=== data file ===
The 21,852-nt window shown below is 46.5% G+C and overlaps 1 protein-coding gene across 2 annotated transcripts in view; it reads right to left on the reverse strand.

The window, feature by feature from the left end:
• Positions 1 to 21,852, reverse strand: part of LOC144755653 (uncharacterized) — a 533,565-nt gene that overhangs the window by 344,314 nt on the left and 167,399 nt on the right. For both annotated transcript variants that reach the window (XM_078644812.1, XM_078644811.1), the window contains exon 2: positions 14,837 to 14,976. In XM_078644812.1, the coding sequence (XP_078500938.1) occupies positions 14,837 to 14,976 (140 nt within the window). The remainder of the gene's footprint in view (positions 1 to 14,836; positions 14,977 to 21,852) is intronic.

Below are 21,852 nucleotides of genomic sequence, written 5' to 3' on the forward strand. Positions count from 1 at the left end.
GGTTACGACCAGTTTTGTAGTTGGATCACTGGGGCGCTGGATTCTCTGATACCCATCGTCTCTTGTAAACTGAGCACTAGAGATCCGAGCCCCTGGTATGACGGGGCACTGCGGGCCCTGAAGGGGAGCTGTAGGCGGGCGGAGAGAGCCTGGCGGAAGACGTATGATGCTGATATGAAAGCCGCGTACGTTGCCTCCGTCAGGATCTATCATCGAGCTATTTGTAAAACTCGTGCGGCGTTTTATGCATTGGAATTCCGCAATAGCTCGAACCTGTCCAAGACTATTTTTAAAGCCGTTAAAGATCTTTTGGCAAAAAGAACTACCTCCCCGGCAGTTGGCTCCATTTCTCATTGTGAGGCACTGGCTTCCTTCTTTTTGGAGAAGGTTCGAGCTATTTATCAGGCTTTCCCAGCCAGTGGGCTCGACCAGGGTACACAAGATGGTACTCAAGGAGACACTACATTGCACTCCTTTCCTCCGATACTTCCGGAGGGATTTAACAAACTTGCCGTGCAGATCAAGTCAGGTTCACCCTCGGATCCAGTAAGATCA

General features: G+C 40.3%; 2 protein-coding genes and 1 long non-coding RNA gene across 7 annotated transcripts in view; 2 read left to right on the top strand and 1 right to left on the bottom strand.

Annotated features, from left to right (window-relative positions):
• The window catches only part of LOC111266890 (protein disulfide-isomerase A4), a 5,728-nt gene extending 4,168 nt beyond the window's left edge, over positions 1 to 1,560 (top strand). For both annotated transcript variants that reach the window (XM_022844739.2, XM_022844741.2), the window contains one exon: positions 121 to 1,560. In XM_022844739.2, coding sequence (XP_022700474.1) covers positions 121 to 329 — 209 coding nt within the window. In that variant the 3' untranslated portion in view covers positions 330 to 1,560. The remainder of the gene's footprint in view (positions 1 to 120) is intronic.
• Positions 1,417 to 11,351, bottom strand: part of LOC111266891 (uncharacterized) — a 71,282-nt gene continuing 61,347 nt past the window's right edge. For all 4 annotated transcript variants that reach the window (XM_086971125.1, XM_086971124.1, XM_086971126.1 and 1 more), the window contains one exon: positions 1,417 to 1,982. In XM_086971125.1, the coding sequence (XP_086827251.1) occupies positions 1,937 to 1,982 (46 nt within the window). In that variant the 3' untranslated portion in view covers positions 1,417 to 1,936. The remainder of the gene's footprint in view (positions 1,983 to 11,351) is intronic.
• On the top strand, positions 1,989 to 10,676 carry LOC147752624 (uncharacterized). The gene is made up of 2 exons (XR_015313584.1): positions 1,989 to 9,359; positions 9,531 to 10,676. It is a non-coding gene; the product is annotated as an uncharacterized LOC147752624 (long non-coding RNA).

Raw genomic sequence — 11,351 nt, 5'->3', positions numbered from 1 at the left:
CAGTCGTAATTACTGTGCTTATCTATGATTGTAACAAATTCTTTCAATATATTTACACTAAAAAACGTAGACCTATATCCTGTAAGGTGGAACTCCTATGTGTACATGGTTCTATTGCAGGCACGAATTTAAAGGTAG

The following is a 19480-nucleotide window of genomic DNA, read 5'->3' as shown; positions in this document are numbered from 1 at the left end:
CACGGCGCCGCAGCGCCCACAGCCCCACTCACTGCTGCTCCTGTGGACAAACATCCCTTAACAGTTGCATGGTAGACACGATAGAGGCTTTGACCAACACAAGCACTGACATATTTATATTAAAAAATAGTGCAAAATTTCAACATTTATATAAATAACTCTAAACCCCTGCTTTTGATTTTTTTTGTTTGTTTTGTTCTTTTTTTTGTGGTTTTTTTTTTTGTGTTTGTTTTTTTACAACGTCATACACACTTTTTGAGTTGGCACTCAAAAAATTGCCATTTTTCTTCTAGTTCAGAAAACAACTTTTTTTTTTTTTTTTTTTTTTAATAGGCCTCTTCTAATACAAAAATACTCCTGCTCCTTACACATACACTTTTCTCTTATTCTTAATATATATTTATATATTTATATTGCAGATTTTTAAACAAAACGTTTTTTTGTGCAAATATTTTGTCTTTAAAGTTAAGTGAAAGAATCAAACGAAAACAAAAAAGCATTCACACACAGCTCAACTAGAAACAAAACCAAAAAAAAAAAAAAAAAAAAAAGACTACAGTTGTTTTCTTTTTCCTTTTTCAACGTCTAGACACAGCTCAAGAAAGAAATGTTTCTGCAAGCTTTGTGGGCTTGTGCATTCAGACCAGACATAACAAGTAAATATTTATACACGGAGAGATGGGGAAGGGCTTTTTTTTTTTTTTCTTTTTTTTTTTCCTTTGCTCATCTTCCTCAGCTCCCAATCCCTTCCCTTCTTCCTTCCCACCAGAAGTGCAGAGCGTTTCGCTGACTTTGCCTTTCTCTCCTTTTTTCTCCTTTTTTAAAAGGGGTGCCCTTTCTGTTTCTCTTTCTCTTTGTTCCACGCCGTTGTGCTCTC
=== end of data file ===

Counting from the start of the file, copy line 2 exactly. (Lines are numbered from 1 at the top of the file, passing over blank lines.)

The window, feature by feature from the left end: